Bounded Piecewise Continuous Function may not have One-Sided Limits

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Theorem

Let $f$ be a real function defined on a closed interval $\left[{a \,.\,.\, b}\right]$, $a < b$.


Let $f$ be a bounded piecewise continuous function.

$f$ is a bounded piecewise continuous function if and only if:

there exists a finite subdivision $\left\{{x_0, x_1, \ldots, x_n}\right\}$ of $\left[{a \,.\,.\, b}\right]$, where $x_0 = a$ and $x_n = b$, such that:
$(1): \quad$ for all $i \in \left\{{1, 2, \ldots, n}\right\}$, $f$ is continuous on $\left({x_{i − 1} \,.\,.\, x_i}\right)$
$(2): \quad$ $f$ is bounded on $\left[{a \,.\,.\, b}\right]$.


Then it is not necessarily the case that $f$ is a piecewise continuous function with one-sided limits:

$f$ is piecewise continuous with one-sided limits if and only if:

there exists a finite subdivision $\set {x_0, x_1, \ldots, x_n}$ of $\closedint a b$, where $x_0 = a$ and $x_n = b$, such that, for all $i \in \set {1, 2, \ldots, n}$:
$(1): \quad f$ is continuous on $\openint {x_{i − 1} } {x_i}$
$(2): \quad$ the one-sided limits $\displaystyle \lim_{x \mathop \to {x_{i − 1} }^+} \map f x$ and $\displaystyle \lim_{x \mathop \to {x_i}^-} \map f x$ exist.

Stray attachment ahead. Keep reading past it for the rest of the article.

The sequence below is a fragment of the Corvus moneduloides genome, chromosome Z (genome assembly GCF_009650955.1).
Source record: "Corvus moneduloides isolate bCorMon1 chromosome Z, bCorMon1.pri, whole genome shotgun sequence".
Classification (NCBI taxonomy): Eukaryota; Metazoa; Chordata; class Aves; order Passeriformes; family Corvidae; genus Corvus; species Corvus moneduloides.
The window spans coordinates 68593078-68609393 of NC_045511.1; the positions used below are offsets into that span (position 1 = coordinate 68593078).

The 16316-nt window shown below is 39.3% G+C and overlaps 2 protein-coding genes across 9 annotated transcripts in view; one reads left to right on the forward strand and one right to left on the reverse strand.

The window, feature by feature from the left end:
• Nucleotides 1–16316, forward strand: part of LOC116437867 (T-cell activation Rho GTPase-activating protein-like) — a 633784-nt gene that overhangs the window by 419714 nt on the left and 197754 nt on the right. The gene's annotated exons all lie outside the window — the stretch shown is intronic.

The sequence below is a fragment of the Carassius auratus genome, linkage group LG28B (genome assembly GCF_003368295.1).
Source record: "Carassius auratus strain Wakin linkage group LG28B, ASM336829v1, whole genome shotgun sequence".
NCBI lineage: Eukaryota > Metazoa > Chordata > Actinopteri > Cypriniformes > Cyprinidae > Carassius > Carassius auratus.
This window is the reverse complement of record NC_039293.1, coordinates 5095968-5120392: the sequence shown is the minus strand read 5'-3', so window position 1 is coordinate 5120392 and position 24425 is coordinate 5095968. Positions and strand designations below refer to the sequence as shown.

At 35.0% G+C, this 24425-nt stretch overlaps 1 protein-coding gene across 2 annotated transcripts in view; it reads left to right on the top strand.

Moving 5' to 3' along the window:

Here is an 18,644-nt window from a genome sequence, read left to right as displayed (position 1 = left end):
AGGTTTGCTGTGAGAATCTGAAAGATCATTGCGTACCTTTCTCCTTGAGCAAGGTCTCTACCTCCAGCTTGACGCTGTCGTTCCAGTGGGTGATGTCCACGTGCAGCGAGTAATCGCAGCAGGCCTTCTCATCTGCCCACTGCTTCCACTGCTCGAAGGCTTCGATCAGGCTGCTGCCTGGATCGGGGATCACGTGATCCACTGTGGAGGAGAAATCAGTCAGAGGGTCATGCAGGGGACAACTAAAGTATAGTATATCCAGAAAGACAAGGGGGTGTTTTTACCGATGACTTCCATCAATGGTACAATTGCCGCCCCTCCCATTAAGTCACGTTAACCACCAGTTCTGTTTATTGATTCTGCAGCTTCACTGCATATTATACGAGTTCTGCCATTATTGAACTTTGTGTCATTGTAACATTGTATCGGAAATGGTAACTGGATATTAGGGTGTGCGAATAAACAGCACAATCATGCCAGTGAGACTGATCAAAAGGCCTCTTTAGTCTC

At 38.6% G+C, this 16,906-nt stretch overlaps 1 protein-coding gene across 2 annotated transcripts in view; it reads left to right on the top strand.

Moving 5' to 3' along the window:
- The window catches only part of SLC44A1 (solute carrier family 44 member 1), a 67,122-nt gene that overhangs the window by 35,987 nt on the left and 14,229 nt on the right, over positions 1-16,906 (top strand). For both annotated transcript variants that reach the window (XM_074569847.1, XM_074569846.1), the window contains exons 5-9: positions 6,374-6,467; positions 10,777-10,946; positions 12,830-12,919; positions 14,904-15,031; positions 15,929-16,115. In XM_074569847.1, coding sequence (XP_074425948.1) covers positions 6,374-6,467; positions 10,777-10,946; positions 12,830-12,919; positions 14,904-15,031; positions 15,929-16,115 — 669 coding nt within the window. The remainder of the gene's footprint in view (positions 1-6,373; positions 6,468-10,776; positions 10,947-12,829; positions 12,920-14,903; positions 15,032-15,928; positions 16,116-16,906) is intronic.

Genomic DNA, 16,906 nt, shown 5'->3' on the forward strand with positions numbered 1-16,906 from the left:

Proof

Consider the function:

$f \left({x}\right) = \begin{cases} 0 & : x = a \\ \sin \left({\dfrac 1 {x - a} }\right) & : x \in \left({a \,.\,.\, b}\right] \end{cases}$

Consider the (finite) subdivision $\left\{{a, b}\right\}$ of $\left[{a \,.\,.\, b}\right]$.

We observe that $\sin \left({\dfrac 1 {x - a} }\right)$ is continuous on $\left({a \,.\,.\, b}\right)$.

Since $f \left({x}\right) = \sin \left({\dfrac 1 {x - a} }\right)$ on $\left({a \,.\,.\, b}\right)$, it follows that $f$ is continuous on $\left({a \,.\,.\, b}\right)$.

Also, $f$ is bounded by the bound $1$ on $\left[{a \,.\,.\, b}\right]$.

Therefore $f$ is a bounded piecewise continuous function on the closed interval $\left[{a \,.\,.\, b}\right]$.


We now investigate whether $f$ has one-sided limits at the endpoints of $\left[{a \,.\,.\, b}\right]$.

The function $\sin \left({\dfrac 1 {x - a} }\right)$ varies between $-1$ and $+1$ as $x$ approaches $a$ from above.

Thus it does not converge.

Since $f \left({x}\right) = \sin \left({\dfrac 1 {x - a} }\right)$ when $x > a$ we conclude that $\displaystyle \lim_{x \mathop \to a^+} f \left({x}\right)$ does not exist either.

$f$ has no one-sided limit at $a$.

Hence $f$ is not a piecewise continuous function with one-sided limits.

$\blacksquare$